UK arable farming could be decimated if climate change causes the collapse of a vital pattern of ocean currents, according to new research.
The study, produced by Exeter University and published in the journal Nature Food, looked at the impact of the Atlantic Meridional Overturning Circulation (AMOC) on UK agriculture and the impact its loss would have on the sector.
The scientists said AMOC currents bring heat from the tropics making Britain warmer and wetter than it would otherwise be.
They say the collapse of these currents, as a result of climate change, would cause the “widespread cessation of arable farming” across Britain, due mainly to reduced rainfall.
“If the AMOC collapsed, we would expect to see much more dramatic change than is currently expected due to climate change,” said Dr Paul Ritchie from Exeter University.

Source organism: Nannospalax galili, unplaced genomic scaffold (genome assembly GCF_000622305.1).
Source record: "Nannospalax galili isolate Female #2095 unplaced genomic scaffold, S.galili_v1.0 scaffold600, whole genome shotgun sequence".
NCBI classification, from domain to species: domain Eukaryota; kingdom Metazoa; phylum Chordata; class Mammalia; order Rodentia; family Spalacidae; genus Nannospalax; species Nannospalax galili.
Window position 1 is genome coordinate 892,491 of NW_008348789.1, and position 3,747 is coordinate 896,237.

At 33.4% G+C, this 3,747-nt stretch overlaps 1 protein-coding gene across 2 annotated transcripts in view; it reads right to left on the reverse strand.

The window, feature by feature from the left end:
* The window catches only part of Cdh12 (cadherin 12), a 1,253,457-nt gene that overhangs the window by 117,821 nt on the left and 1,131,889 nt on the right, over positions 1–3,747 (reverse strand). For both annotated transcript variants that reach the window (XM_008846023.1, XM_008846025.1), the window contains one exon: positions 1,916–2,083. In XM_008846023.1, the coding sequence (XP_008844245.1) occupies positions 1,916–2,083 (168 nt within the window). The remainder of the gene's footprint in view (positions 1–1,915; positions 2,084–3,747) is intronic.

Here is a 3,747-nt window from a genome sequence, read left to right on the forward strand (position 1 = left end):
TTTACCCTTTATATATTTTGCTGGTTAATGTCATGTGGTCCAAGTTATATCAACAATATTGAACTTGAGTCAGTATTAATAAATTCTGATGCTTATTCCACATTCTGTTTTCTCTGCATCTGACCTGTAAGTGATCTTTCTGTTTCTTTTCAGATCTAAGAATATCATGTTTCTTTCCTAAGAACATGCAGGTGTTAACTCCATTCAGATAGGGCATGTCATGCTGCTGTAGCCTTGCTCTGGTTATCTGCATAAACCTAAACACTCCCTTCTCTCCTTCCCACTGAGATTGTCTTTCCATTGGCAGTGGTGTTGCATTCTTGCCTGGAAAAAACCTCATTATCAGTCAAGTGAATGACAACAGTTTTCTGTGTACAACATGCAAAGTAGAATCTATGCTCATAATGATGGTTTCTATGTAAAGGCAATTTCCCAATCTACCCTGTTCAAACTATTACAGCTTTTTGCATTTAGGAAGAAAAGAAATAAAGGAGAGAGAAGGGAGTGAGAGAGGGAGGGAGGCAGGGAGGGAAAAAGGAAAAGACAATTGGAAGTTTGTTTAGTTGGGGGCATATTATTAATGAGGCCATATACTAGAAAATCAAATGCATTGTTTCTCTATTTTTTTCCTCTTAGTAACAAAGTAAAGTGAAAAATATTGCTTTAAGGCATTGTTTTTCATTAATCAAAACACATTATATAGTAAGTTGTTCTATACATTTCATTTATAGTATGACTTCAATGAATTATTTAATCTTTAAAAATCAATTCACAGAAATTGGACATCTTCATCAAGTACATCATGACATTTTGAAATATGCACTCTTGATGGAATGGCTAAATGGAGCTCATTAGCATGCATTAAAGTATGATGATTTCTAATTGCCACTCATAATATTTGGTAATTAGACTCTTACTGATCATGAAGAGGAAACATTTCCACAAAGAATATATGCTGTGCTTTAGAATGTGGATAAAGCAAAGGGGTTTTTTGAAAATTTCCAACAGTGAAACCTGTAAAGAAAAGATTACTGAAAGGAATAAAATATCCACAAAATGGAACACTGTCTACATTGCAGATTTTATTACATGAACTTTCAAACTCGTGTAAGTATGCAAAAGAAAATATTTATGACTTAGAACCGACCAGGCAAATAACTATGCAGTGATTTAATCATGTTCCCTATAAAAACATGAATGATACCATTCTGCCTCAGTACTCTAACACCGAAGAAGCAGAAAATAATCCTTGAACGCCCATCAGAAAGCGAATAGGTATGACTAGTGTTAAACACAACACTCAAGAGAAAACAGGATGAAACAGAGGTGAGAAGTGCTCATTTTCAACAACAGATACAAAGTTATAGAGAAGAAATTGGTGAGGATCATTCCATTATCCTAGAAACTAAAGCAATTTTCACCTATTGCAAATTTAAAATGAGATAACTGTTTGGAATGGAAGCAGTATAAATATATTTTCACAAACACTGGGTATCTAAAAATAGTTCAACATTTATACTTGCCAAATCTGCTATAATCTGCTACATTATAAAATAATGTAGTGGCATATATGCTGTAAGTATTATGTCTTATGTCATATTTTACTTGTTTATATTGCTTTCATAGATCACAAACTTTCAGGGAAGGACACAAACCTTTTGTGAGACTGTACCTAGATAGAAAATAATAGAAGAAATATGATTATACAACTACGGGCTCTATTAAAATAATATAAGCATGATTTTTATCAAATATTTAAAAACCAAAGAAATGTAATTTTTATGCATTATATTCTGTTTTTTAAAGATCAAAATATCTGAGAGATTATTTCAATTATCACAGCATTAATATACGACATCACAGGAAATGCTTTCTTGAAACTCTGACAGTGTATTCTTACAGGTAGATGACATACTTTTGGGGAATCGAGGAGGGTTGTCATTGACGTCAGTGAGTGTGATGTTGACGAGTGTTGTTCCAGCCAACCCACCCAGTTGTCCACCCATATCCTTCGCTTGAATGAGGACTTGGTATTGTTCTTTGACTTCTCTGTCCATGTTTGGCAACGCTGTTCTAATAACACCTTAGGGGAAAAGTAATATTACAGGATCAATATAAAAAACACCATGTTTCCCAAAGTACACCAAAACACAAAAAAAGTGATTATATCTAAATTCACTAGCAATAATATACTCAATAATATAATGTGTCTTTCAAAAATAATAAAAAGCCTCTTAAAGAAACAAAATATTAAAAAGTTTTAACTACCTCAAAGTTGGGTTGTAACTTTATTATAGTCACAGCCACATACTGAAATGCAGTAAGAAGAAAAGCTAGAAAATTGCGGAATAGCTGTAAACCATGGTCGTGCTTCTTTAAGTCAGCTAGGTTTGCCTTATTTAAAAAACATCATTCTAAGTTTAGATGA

“Such a collapse would reverse the effects of warming, creating an average temperature drop of 3.4°C and leading to a substantial reduction in rainfall (-123mm during the growing season).
“These changes, especially the drying, could make most land unsuitable for arable farming.”
Although the study looks at the worst-case scenario – a “fast and early” collapse of AMOC – researchers say the current has weakened by an estimated 15% over the past 50 years.
Professor Ian Bateman from the university’s Land, Environment, Economics and Policy Institute, warned the loss of AMOC could result in the amount of land used for arable crops dropping from 32% to 7% of total British farmland – and the value of the agricultural sector’s output dropping.
He added: “In this scenario, we estimate a decrease of £346 million per year – that’s a reduction of more than 10% in the net value of British farming.”